(b) Responsible official or agent. The certification provided for in paragraph (a) of this section must be signed and dated by a responsible official of the importer, exporter, or producer, or by the importer's, exporter's, or producer's authorized agent having knowledge of the relevant facts. (c) Language. The certification provided for in paragraph (a) of this section must be completed in either the English or Spanish language. In the latter case, the Center director may require the importer to submit an English translation of the certification. (d) Certification by the exporter or producer. A certification may be prepared by the exporter or producer of the good on the basis of: (1) The exporter's or producer's knowledge that the good is originating; or (2) In the case of an exporter, reasonable reliance on the producer's certification that the good is originating. (e) Applicability of certification. The certification provided for in paragraph (a) of this section may be applicable to: (1) A single shipment of a good into the United States; or (2) Multiple shipments of identical goods into the United States that occur within a specified blanket period, not exceeding 12 months, set out in the certification. (f) Validity of certification. A certification that is properly completed, signed, and dated in accordance with the requirements of this section will be accepted as valid for four years following the date on which it was signed.

The protestant submitted a written certificate of origin, dated June 28, 2018, covering the blanket period from January 1, 2018 to December 31, 2018. The certificate of origin includes the name, address, telephone number and email address of the exporter/producer, Fabrica Nacional de Acumuladores Etna S.A. as well as the protestant. It lists the description of the goods as "lead - acid batteries (golf car deep cycle batteries new)" and states that the batteries are classified under subheading 8507.20, HTSUS. The certificate of origin lists the applicable rule of origin as 4.1(b) of the U.S.-Peru TPA and includes a statement in substantially the same form as 19 C.F.R. 10.904(a)(4). The certificate of origin is signed by a representative of Fabrica Nacional de Acumuladores Etna S.A. Based on our review, we do not share the Port's concerns regarding the certificate of origin.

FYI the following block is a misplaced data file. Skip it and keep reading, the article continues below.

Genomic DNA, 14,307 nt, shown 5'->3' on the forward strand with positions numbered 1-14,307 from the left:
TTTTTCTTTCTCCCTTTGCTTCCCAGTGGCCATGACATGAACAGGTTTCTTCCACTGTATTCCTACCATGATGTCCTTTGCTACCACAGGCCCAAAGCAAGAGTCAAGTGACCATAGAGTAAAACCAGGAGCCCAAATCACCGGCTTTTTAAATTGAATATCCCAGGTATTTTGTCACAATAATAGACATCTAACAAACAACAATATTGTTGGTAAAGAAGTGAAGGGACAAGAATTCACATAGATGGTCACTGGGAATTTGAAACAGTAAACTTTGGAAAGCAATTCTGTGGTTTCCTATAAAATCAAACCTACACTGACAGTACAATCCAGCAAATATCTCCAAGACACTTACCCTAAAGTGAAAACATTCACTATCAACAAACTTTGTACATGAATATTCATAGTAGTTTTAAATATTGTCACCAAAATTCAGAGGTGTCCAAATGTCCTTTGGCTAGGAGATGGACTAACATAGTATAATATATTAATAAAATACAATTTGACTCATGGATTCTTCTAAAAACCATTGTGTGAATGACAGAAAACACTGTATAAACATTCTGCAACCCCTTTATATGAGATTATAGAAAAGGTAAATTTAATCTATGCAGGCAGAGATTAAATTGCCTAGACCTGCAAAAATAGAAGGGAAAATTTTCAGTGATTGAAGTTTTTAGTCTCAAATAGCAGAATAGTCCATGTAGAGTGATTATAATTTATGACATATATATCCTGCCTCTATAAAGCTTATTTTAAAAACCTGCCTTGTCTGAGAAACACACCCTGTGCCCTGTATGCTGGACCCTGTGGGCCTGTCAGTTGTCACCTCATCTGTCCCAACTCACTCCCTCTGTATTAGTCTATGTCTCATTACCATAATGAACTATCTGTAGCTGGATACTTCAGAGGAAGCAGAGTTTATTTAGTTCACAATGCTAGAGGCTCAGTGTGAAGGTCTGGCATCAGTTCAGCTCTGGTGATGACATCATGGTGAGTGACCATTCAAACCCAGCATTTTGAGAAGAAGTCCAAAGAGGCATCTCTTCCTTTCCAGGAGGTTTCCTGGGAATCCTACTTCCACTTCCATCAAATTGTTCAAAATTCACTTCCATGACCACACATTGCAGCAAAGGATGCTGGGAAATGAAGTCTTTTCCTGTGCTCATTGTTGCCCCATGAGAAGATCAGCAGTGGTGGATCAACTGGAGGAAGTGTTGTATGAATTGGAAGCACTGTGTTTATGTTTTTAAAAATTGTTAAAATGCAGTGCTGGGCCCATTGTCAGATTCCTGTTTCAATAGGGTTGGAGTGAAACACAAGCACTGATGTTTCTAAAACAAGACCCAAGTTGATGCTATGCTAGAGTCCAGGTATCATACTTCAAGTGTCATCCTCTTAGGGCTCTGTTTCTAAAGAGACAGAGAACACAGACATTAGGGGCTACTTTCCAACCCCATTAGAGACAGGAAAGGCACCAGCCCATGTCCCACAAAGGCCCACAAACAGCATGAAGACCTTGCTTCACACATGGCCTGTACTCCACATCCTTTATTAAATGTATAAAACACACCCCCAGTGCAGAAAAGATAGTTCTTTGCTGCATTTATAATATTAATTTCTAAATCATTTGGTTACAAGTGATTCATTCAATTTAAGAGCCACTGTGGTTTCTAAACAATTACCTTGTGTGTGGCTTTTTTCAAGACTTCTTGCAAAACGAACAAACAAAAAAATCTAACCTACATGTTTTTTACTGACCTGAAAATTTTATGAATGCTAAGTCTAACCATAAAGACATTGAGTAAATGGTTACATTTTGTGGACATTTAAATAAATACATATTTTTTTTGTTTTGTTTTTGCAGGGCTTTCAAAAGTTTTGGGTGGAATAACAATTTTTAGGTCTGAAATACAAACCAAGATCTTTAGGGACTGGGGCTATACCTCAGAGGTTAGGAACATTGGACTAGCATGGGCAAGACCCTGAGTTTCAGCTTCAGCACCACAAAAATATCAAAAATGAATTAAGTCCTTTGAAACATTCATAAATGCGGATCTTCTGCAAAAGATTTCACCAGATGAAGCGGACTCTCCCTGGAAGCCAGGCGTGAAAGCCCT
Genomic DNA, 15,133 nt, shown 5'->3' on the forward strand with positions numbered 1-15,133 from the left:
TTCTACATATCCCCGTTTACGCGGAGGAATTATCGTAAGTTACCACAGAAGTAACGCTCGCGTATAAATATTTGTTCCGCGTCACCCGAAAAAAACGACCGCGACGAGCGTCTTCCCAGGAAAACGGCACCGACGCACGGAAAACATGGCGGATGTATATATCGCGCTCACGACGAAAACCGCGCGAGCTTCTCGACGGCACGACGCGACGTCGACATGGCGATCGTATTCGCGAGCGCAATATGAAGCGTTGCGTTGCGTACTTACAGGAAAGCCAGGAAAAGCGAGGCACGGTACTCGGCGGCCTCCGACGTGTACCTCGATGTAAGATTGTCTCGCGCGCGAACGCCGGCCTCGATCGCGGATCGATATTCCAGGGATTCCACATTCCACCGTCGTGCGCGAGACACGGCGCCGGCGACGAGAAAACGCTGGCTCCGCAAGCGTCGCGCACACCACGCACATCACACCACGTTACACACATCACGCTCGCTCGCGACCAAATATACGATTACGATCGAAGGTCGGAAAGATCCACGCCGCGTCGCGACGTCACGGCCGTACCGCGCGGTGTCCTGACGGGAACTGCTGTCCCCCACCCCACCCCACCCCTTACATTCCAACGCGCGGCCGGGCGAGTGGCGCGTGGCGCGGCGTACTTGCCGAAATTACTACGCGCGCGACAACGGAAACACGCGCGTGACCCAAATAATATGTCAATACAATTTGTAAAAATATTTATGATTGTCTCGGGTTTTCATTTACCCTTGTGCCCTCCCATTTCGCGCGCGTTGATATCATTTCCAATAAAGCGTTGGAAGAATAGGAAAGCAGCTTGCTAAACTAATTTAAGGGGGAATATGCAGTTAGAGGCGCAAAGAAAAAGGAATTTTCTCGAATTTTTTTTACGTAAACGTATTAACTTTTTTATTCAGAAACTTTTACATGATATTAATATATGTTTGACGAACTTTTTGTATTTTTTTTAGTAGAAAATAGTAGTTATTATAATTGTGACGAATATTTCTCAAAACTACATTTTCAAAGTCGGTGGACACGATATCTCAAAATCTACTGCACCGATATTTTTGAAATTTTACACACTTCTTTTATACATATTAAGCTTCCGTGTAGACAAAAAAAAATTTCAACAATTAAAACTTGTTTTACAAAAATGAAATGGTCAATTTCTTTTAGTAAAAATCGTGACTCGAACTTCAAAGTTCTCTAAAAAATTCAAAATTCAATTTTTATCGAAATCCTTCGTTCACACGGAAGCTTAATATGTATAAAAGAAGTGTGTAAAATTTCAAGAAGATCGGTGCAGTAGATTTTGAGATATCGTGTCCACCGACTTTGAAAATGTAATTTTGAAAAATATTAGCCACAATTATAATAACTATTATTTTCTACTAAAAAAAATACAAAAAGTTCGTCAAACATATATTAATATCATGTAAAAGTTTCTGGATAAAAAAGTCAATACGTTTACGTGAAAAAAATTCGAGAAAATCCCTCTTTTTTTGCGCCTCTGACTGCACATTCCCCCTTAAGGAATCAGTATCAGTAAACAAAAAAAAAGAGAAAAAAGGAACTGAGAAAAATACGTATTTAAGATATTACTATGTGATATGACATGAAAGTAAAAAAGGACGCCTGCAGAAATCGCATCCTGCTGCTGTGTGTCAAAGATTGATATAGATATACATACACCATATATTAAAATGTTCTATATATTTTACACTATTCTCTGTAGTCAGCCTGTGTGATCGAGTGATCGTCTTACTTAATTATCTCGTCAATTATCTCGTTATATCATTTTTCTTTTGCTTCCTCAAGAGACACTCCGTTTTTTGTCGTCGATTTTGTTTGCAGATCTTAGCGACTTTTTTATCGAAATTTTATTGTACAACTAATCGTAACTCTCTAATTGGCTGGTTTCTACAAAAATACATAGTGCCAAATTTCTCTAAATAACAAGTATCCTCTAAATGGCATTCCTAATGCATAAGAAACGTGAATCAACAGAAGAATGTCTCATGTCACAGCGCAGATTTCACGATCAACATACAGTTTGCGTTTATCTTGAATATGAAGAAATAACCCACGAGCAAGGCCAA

We do not agree with the Port that the certificate of origin contains an incorrect preference criterion. On November 19, 2013, CBP issued guidance clarifying the preference criterion field in certifications of origin for importations into the United States under a free trade agreement. See CSMS# 13-000564, entitled "Free Trade Agreements Certification of Origin and the Preference Criterion." In this guidance, CBP stated that "[f]or importations into the United States under a free trade agreement (FTA), when a producer, exporter or importer issues an FTA certification of origin (a.k.a. Implementation Instructions, Attachment A), the "Preference Criterion" field should indicate how the good originates (meets the terms of the agreement) with the greatest specificity possible." CBP provided three examples of how the "preference criterion" field of the certification of origin should be completed in an importation of lead sheet, classified under subheading 7804.11.00, HTSUS, claiming preferential tariff treatment under the Peru TPA. According to CBP, if the good is produced entirely in Peru and all non-originating materials undergo the required tariff shift (and/or regional value content) specified in the corresponding specific rule of origin, the preference criterion should state: "HTSUS General Note 32(n)78.2 or alternatively, Peru TPA Annex 4.1, Chapter 78, Item 2". In the instant case, as previously noted, the certificate of origin lists the applicable rule of origin as 4.1(b). Article 4.1(b) of the U.S.-Peru TPA is incorporated in GN 32(b)(ii), HTSUS. Since the protestant claims that the batteries at issue qualify as originating goods because they meet the criteria set forth in GN 32(b)(ii), HTSUS, the "preference criterion" field of the certification of origin was properly completed. We also do not agree with the Port that the certificate of origin was not signed by the authorized representative. We note that the certificate of origin was signed by an employee of Fabrica Nacional de Acumuladores Etna S.A., and thus it was signed by a responsible official of the exporter/producer. Accordingly, we find the certificate of origin was properly completed in accordance with 19 C.F.R. 10.904. Based on our review, we find that the imported batteries are eligible for preferential tariff treatment under the PTPA.

HOLDING:

In conformity with the foregoing, the protest should be ALLOWED.

In accordance with Sections IV and VI of the CBP Protest/Petition Processing Handbook (HB 3500-08A, December 2007, pp. 24 and 26), you are to mail this decision, together with the CBP Form 19, to the Protestant no later than 60 days from the date of this letter. Any reliquidation of the entry or entries in accordance with the decision must be accomplished prior to mailing the decision.

Sixty days from the date of the decision, the Office of Trade, Regulations and Rulings will make the decision available to CBP personnel, and to the public on the Customs Rulings Online Search System (CROSS) at https://rulings.cbp.gov/ which can be found on the U.S. Customs and Border Protection website at http://www.cbp.gov and other methods of public distribution.


Sincerely,

Craig T. Clark, Director
Commercial and Trade Facilitation Division

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[1] Subheading 8507.20.80, HTSUS, provides for: "[e]lectric storage batteries, including separators therefor,
whether or not rectangular (including square); parts thereof: Other lead-acid storage batteries: Other." Subheading 8507.20.80, HTSUS, is a provision entitled to PTPA.